NLDS Preview -- Phillies vs. Cardinals -- An Exercise in Nihilism

Five game playoff series are cruel.  The sport of baseball takes 162 games to determine its playoff participants, and as few as three to send its first four teams home. It's unfair, but those are the rules.

When it comes to the Division Series, the Phillies have been remarkably successful in their recent run. After an unfortunate three game sweep in 2007 at the hands of the Rockies, the Phillies are a collective 9-2 in their last three Division Series.

In 2011, the Phillies square off against a St. Louis Cardinals team coming off an 18-8 September run that improbably pushed them past a foundering Atlanta Braves squad that led the National League Wild Card race by as much as 10 1/2 games on August 25th.

The Cardinals' greatest strength is their lineup, featuring legendary Albert Pujols, a reborn Lance Berkman, and Matt Holliday. The Cardinals may be without Holliday for at least part of the series, as the left fielder struggles with a tendon injury in his right (throwing) hand.

Since the addition of Hunter Pence, the Phillies lineup has been among the best in the league.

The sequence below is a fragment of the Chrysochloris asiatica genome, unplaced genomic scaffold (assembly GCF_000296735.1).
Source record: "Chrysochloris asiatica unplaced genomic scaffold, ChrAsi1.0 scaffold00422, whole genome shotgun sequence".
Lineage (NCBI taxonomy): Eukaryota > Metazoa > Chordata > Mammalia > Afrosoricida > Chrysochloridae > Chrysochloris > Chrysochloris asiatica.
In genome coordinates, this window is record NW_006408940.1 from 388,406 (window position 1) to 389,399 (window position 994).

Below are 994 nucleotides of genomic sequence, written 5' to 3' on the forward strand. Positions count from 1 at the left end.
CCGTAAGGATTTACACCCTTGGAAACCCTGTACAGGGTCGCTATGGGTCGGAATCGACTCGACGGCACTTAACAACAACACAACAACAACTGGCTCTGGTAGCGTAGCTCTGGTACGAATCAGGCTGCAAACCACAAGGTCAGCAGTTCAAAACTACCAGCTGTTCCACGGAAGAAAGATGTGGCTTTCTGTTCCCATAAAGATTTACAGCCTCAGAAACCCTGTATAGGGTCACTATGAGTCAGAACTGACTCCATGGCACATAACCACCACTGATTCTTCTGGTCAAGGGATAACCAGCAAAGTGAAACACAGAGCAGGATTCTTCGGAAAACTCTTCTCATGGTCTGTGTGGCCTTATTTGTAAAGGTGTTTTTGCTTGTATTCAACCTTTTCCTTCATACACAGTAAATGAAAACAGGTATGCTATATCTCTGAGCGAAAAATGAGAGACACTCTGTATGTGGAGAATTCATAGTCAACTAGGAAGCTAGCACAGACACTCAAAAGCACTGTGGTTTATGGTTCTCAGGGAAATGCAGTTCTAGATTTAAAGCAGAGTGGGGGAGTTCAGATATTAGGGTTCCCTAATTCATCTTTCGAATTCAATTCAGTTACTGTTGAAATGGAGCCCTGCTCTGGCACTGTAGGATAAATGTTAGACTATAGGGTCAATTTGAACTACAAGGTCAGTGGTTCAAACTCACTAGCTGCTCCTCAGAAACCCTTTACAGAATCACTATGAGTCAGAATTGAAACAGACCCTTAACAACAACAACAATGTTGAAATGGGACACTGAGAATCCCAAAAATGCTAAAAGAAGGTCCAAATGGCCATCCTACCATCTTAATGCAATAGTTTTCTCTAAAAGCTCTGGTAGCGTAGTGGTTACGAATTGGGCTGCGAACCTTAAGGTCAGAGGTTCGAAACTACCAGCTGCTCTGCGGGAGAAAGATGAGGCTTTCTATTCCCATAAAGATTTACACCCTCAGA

The rotation is solid, but the team will be without the services of ace Chris Carpenter until Game Two against Cliff Lee, and even then Carpenter will be pitching on short rest. Former Phillie and Kaz Matsui Grand Slamsmith Kyle Lohse will get the Game One start against Roy Halladay.

Both the Phillies and Cardinals feature fairly pedestrian bullpens, with the Phillies worn down by overuse, and the Cardinals hindered by a general lack of ability.

A great deal of the perspective on this series will come down to how seriously one takes both the late-season eight game losing streak, as well as the team's occasional maddening failure to hit for long stretches. Ultimately these short playoff series feature a great deal of luck, fortunate bounces, and random events. Think Eric Bruntlett, World Series Hero.

The Phillies are strong favorites in the series, and they should be. But the difference between a great 102 win team and a very good 90 win team is too small to meaningfully measure in a five game series. The history of baseball is littered with 100+ win teams who failed to win it all, and 85-95 win teams that basked in October glory.

In other words: October baseball.

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